TO KILL A MOCKINGBIRD ESSAY
"If there's just one kind of folks, why can't they get along with each other? If they're all alike, why do they go out of their way to despise each other?" (Lee, 259)
Harper Lee uses her novel 'To Kill a Mockingbird' to accentuate the catastrophic nature of racism. Some troubling individuals or groups of people have felt powerful by exercising their dominance over another group claiming they are worthier, stronger, and smarter. The problem of racism has often been associated with the history of the United States of America. Slavery has been abandoned long ago, but for years black people were considered to be of lower class, their capabilities were denied, and their dignity was completely diminished. It took American people hundreds of years to achieve the level of true democracy, when they can grasp the notion of equality between people, including acceptance of differences in gender, nationality, religion, culture, and what most matters in the book we read - race. Discrimination can be shown through the Maycomb community, the Tom Robinson trial, and Boo Radley. As Scout's cousin told her, "He's nothing but a n*****-lover!" (Lee, 94).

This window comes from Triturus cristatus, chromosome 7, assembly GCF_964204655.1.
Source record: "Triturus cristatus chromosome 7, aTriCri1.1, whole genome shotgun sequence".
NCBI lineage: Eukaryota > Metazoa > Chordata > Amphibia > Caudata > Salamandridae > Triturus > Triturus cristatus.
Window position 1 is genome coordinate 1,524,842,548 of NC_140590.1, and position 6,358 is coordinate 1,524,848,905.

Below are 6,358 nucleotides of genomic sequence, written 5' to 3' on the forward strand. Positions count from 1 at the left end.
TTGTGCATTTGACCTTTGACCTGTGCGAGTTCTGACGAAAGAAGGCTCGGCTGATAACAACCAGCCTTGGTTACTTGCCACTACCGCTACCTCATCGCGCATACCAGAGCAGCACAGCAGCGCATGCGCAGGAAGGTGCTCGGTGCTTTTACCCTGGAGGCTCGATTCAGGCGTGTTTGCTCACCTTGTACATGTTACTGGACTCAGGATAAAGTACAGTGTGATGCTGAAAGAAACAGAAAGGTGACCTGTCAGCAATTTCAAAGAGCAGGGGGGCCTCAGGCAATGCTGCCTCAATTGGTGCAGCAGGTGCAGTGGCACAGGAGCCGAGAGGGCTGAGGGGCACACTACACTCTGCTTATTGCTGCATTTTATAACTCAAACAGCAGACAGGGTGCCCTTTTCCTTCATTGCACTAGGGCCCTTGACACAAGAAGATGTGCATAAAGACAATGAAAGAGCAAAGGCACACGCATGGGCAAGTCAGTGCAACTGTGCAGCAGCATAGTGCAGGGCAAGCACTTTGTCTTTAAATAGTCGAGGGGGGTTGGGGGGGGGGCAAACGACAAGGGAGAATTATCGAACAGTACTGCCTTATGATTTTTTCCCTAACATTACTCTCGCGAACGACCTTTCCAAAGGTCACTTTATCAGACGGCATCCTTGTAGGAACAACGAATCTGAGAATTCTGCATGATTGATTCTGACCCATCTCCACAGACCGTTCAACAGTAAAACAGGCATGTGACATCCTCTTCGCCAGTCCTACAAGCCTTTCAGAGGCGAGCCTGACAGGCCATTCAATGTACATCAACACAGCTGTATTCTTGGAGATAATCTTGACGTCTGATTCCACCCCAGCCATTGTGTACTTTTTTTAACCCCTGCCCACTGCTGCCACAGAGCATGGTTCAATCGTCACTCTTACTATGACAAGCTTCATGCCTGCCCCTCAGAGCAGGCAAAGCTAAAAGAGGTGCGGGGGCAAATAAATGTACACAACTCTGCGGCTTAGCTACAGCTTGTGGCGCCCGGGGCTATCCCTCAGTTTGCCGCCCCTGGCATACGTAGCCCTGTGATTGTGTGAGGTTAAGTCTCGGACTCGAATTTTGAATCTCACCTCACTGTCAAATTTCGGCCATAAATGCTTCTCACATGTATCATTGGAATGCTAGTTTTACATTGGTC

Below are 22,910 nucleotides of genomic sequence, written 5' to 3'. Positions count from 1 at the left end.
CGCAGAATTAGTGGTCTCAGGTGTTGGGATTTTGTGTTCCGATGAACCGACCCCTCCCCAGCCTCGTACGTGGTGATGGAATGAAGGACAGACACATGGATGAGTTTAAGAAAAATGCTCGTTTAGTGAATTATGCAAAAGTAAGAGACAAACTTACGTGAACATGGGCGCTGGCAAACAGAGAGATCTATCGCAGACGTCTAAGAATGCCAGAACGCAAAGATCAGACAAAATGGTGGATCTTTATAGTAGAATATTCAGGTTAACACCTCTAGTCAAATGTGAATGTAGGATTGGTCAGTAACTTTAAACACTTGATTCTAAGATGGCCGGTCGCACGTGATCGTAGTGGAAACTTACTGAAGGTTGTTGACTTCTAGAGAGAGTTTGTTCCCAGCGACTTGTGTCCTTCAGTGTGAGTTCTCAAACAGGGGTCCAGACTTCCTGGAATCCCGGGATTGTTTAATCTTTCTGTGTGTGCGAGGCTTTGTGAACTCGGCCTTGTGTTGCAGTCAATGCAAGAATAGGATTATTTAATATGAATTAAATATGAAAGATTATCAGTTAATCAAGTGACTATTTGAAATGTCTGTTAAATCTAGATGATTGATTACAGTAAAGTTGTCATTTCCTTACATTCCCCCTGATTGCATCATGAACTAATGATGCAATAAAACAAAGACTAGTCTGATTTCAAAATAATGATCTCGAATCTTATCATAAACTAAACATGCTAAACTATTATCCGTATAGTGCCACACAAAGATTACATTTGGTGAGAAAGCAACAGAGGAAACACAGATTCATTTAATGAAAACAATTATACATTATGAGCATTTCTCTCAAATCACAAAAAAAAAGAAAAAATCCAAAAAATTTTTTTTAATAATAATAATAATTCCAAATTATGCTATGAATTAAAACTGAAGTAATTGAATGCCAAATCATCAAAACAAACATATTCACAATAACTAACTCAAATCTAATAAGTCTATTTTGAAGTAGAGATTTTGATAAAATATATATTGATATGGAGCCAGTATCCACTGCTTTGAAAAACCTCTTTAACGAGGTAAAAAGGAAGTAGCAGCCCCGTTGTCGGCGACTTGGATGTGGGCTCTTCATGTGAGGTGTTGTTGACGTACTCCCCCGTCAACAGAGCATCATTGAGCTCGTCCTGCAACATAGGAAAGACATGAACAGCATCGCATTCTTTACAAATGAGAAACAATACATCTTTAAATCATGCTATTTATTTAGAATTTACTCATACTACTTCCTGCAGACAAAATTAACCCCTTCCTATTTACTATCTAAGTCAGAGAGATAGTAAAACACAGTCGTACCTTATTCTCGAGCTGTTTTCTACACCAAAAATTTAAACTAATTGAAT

Segregation could be noticed not only in the Maycomb County, but in the whole Alabama state, and the rest of Southern USA. Black people could not 'mingle' with the whites and their children attended separate schools. Adults socialized at places where they wouldn't be noticed or bother the whites (ex. the black church in Maycomb). They each had their own territories, and assumed it was immoral for them to fuse together. They would go out of their way, saying things such as "You ain't got no business bringin' with chillum here - they got their church, we got our'n" (Lee, 136). The whites and blacks knew very little of each other, and that fear of not knowing became worse by imagining how bad the other side must be. This was also one of the problems that prevented racism to disappear. 'The Great...
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